By Alan Scherstuhl
By Michael Atkinson
By Stephanie Zacharek
By Stephanie Zacharek
By Abby Garnett
By Amy Nicholson
By Alan Scherstuhl
By Inkoo Kang
Once upon a time — the 1980s — you could walk into a movie theater any day of the year, plop down a few bucks, and watch one man kick another man's ass. Not every action flick was great, but most were good enough, the film equivalent of pizza. Back then, Jason Statham, the star of the new action drama Homefront — and another two dozen just like it — would have been a forgettable punching bag. Today he's an action lover's last hope, though we support his career with the same dutiful gusto as Tea Partiers voting for Romney.
What's gone wrong in the past thirty years? It's not just that action-movie scripts are dramatically worse (though they're doubly serious and half as funny). It's that today's stunt heroes don't have Arnold Schwarzenegger's swagger, Jean-Claude van Damme's splits, Steven Seagal's ponytail, or Sylvester Stallone's operatic flop sweat. Statham has no hook, not even a memorable mustache. Instead, he seems glumly determined to convince us he can act, when he really needs to make us applaud.
Compared to those '80s kings' larger-than-life screen presences, a Statham three decades ago would have been lucky to get cast as Stallone's best friend who dies in the second act. Today, Stallone himself is mentoring Statham's career, anointing the former Olympic diver and underwear model as his best friend in the Expendables franchise and now writing him this script.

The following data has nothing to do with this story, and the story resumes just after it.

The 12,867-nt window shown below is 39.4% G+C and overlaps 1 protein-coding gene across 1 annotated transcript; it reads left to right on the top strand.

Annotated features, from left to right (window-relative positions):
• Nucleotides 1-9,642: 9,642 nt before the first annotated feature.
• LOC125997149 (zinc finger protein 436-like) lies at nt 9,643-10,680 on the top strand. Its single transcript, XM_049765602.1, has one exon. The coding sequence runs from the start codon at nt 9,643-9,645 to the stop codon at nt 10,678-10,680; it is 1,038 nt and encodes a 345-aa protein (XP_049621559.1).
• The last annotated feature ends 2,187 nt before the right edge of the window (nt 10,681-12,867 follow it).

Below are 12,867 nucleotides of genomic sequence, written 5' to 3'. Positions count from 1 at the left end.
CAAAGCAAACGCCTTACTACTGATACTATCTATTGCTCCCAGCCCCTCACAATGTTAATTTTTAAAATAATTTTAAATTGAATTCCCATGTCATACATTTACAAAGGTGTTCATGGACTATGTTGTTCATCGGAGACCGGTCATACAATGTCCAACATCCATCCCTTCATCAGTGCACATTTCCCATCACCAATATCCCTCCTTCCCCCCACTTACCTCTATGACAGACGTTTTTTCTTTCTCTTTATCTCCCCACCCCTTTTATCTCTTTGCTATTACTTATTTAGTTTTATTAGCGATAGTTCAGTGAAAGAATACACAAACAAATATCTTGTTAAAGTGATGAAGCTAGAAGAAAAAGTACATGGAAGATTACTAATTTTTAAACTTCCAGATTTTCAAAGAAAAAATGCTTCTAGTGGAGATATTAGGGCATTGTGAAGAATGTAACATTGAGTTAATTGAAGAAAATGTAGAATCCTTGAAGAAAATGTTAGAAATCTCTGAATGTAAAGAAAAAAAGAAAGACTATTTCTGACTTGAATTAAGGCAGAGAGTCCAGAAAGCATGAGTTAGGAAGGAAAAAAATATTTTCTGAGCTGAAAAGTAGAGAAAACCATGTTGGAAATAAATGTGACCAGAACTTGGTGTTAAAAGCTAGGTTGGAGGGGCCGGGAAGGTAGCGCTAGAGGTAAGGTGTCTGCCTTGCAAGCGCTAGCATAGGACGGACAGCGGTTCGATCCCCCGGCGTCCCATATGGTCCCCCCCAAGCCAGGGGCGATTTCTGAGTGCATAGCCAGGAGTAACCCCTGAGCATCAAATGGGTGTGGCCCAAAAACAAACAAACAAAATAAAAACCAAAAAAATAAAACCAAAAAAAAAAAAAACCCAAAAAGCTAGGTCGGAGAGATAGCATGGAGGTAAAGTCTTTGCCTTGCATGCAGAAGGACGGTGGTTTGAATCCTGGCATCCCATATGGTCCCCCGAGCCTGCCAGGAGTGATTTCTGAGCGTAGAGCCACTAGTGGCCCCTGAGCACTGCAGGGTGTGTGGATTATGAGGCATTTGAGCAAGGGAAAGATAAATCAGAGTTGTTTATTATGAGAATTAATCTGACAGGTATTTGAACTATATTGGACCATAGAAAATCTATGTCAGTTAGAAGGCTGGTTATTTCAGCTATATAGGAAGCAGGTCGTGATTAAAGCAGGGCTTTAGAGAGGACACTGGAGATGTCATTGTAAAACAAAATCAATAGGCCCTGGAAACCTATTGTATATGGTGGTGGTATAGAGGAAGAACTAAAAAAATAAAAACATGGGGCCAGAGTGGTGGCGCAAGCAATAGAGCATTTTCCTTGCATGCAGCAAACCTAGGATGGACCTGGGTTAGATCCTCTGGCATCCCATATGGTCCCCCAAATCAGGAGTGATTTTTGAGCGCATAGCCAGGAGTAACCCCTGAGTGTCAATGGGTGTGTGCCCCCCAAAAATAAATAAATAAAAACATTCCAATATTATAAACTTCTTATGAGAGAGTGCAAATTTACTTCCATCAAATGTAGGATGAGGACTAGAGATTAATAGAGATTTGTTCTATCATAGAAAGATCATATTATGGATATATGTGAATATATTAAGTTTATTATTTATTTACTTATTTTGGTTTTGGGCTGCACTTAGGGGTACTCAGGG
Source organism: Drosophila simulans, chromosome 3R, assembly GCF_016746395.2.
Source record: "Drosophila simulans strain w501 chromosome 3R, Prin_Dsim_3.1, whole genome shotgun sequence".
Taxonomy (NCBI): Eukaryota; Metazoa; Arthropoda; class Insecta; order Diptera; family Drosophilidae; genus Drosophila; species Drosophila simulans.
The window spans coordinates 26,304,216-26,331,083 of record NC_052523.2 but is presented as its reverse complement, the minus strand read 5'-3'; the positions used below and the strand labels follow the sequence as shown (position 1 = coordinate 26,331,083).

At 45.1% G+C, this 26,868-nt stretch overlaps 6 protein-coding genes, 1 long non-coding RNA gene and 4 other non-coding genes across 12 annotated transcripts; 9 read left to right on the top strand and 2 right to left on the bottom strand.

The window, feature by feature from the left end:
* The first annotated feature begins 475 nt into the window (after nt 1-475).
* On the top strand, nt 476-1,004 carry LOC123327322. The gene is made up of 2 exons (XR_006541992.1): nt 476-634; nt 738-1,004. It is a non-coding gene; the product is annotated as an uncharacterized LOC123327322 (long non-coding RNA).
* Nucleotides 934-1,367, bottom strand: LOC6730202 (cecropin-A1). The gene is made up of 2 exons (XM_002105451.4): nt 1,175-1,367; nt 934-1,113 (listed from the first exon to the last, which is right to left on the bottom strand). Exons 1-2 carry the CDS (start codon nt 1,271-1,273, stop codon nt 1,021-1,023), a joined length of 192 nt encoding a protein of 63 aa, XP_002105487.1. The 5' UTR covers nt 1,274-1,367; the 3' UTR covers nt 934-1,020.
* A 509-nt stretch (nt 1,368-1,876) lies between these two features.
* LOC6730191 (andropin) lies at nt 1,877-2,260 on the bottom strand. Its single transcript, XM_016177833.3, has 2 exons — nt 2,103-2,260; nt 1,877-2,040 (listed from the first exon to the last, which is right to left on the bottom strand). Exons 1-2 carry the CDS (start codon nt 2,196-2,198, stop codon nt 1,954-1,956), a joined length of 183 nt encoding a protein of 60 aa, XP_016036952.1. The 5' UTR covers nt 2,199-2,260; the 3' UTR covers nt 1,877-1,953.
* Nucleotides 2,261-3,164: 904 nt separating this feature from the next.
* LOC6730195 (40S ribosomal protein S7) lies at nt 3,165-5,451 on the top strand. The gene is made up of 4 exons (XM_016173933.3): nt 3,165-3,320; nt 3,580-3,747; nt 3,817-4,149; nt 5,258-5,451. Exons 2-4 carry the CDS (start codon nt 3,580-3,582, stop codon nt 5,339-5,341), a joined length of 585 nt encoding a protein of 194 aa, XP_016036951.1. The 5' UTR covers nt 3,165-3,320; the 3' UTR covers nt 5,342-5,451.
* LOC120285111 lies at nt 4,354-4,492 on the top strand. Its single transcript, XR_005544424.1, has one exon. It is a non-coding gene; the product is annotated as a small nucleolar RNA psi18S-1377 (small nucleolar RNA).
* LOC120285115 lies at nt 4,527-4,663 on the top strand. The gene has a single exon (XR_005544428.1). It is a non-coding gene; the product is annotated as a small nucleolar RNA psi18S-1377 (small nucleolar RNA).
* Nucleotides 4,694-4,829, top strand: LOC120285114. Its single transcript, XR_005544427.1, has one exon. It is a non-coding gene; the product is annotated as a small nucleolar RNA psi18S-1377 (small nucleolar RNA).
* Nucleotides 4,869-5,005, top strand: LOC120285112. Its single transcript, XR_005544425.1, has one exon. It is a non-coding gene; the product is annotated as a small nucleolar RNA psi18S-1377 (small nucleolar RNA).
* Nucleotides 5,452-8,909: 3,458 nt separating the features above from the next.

Statham plays ex-DEA agent Phil Broker, whom we first see setting up a sting on a gang of meth-dealing bikers. To go undercover, the bald actor sports a mop of Glenn Danzig hair. It's the most miserable-looking wig since John Travolta's three-foot dreadlocks in Battlefield Earth — so it's a blessing when, after five minutes of bloody chaos, Homefront fast-forwards two years to when Broker's retired and shorn and hiding from his ex-gang in a small Louisiana town.
We're surprised to learn that Broker has a nine-year-old daughter, Kit (Izabela Vidovic). How was he getting her to school when he was on the road racking up indictments? Conveniently, he had a wife who's now dead, in the grand tradition of women who best serve a script by disappearing.
In the love-interest role is a foxy school psychologist (Rachelle Lefevre) who warns this dad and daughter that their new home is "a bit like Appalachia — feuds still exist." When Kit punches the school bully in the nose, she precipitates a chain of clan violence, angering the boy's redneck mom (Kate Bosworth, improbably), her drug-dealing brother (James Franco, ironically), his biker girlfriend (Winona Ryder, unabashedly) and her outlaw acquaintances, who are just thrilled that the fed who set up their friends has resurfaced.
Director Gary Fleder seems to sometimes suspect Homefront could pass as comedy. He lets a local handyman (Omar Benson Miller) shrug off Franco's character: "They call him Gator for some dumb-ass reason." But though Franco's casting feels like a joke, the actor plays this straight, as though being an average villain in an ordinary thriller shows range. He makes boning Ryder on a Mustang seem mundane, when that was the No. 1 fantasy of every straight teenage boy in 1996.
Of course, all this builds to a deadly climax designed to vindicate stand-your-ground laws. Snooze. What's interesting is that Homefront's screenwriter, Stallone, a meathead Ph.D., knows that audiences are starving for over-the-top '80s action. Statham can deliver the hits — there's a scene here in which he literally fights two men with his hands tied behind his back — and he once showed promise of a personality in the wicked mayhem of Crank and the immortal Crank 2: High Voltage. But Stallone plopping him in this bore feels like an alpha setting up his successor to fail, like Zeus swallowing up his younger, handsomer challengers before they force him into retirement.
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